Chris's Film Reviews

Howl's Moving Castle (2005)

A review by Chris Harris, who has been going to the movies for half a century, so he's seen quite a few films in his time.


Directed by: Hayao Miyazaki

Starring: (English dub voice cast) Jean Simmons, Christian Bale, Lauren Bacall, Billy Crystal, Blythe Danner, Emily Mortimer

I must admit I've never read Diana Wynn Jones's original book of Howl's Moving Castle, but I don't think that fact lessened my enjoyment of the film. As you'll probably already know if you've read the rest of my site, I'm a big fan of Miyazaki's work. In fact, in the same way that other people get excited when the Lucasfilm logo comes up, it's got to the point that I find myself grinning like an idiot as soon as the Studio Ghibli logo with its crazy-looking cat appears on the big screen.

Why do I enjoy their work so much? It has a lot to do with the studio's forte, which is to tell fairy tales, and tell them well. The basic format in most of their stories is that the lead character has a magical experience and is changed (and usually healed) in the process. Miyazaki's previous film, Spirited Away, was the story of an introverted and isolated ten-year-old girl who, while moving house with her mother and father, finds herself in a mystical world where her family is threatened. Through an adventure, she learns to engage with the rest of the world and save her mother and father. The film featured wicked witches, enchanted babies, river gods and mysterious beings, but as a fairy tale it was treated thoughtfully and maturely. As you'd guess from its title, Spirited Away was a film that took place very explicitly out of the world. In contrast, Howl's Moving Castle - like Miyazaki's earlier work Princess Mononoke - takes place within the world, albeit in a very different place to our own.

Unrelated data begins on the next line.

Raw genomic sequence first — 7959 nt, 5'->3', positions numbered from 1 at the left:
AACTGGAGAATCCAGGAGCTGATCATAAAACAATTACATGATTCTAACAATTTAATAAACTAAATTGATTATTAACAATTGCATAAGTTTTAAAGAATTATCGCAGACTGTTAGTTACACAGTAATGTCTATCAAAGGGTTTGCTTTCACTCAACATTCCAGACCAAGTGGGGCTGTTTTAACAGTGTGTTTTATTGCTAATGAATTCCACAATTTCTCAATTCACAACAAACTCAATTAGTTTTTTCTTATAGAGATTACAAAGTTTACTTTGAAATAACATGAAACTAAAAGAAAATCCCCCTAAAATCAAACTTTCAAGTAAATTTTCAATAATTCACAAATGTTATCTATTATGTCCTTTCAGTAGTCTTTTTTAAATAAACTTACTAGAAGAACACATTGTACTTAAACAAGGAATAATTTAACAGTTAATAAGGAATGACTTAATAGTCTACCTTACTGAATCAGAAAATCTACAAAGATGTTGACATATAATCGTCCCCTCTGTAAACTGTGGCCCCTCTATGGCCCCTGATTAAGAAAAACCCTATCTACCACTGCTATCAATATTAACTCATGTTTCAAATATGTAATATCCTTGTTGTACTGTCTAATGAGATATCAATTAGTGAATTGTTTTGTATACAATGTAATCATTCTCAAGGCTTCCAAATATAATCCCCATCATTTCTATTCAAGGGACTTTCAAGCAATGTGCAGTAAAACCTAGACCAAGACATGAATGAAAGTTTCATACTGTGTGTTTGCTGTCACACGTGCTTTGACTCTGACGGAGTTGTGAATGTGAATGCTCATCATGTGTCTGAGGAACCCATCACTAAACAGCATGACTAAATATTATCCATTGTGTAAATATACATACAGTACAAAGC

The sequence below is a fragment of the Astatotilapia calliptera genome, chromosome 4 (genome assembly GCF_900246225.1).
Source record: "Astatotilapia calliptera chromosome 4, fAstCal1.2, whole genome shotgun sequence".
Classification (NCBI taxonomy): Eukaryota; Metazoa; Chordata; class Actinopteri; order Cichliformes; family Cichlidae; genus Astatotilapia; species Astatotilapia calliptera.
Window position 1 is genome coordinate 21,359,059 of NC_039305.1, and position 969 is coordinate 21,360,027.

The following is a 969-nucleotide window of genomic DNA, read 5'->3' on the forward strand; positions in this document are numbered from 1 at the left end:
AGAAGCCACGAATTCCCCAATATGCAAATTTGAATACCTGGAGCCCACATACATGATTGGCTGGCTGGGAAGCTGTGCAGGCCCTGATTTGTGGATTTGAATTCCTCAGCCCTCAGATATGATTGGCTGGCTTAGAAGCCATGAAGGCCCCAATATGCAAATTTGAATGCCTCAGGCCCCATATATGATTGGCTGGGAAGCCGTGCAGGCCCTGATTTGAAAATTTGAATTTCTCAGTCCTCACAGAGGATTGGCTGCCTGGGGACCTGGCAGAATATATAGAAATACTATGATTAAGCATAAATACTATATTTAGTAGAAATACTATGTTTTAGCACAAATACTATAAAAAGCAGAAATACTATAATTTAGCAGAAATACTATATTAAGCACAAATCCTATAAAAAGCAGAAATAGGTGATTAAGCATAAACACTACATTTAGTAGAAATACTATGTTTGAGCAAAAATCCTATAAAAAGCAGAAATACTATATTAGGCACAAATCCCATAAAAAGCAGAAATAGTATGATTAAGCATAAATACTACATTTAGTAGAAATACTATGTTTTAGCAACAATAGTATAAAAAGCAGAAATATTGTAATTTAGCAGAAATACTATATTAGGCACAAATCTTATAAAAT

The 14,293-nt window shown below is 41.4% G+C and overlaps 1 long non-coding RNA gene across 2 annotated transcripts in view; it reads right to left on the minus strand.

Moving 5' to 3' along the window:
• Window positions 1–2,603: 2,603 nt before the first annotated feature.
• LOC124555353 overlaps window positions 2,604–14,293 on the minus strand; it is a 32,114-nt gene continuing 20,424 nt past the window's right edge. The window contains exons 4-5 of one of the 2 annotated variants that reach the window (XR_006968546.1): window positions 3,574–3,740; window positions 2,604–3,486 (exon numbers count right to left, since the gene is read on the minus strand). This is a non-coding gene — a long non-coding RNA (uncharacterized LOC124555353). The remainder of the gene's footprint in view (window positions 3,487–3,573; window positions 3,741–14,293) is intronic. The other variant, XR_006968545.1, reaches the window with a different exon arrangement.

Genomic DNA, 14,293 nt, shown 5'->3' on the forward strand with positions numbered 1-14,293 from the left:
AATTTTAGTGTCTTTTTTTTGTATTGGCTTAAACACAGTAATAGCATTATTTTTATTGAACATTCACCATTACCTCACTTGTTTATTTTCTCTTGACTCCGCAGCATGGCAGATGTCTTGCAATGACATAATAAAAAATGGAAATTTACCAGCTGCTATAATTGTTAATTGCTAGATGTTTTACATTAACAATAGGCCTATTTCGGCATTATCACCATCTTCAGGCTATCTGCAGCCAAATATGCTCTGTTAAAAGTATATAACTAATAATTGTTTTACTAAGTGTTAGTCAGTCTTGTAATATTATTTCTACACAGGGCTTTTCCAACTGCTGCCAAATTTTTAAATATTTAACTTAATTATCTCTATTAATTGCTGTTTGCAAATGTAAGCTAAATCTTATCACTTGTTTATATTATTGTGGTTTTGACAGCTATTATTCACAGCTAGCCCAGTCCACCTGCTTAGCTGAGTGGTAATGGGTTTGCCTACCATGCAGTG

Howl's Moving Castle has a similar plot where a young woman is encouraged to embrace life rather than shrinking from it. In the process, she finds true love and heals the lives of those around her. Explaining much more of the plot would give too much of the game away; part of the joy of watching the film is the way in which we discover the story, and the surprises with which we are presented, but in brief the protagonists live in what appears to be a middle-European country from the early part of the 20th century, with steam trains and quaint flying machines but with the added element of witches and wizards who roam the countryside nearby.

The scenery is lush, vibrant and shrouded in cloud - all produced in Miyazaki's rich, hand-drawn style. There is little CGI work in the film except for the Moving Castle itself, and as a result there's a naturalness to the film that is often lost in the more high-tech worlds usually depicted in Japanese anime. Above all else, here is an animator at absolutely the top of his game, producing nuanced and complex work that stands up to repeated viewing. Miyazaki has a sharp eye for behaviour and mannerisms, endowing even the most trivial of characters with their own distinct personalities. He has a wry sense of humour, too: one of the most endearing characters is a rather eccentric dog.

I saw the film in the dubbed version, so any perspective of plot or culture has to be filtered through a layer of language that, of necessity, distorts and blurs the director's original intent. Even if you've never seen a Japanese movie before, it soon becomes obvious that Japanese culture is very different to that of the West, and this lends an air of alienness to the film that, if anything, enhances the dramatic effect. The English language version has a hard task to perform, but luckily its production was the responsibility of Pixar Animation Studios. John Lasseter acted as executive producer, as he did with Spirited Away. John Lasseter and Hayao Miyazaki are friends, and Pixar have done great things in promoting his work in the west. I also noticed Pete (Monsters Inc) Docter's name on the credits. As a result, the English version is hip and funny, and the voice cast is spectacular. Christian Bale takes the role of the wizard Howl, Lauren Bacall is memorable as the wicked witch, Jean Simmons brilliantly plays the elderly Sophie, and Billy Crystal takes the role of the fire demon Calcifer and turns it up to eleven.

I've recommended the film to a number of families with small children, and they all loved it. At the same time, I've seen the film with a grown-up audience who also got a lot out of it. There are precious few films that you could make a statement like that about these days, and it should be celebrated. Go see it.

Chris's rating: Five Stars

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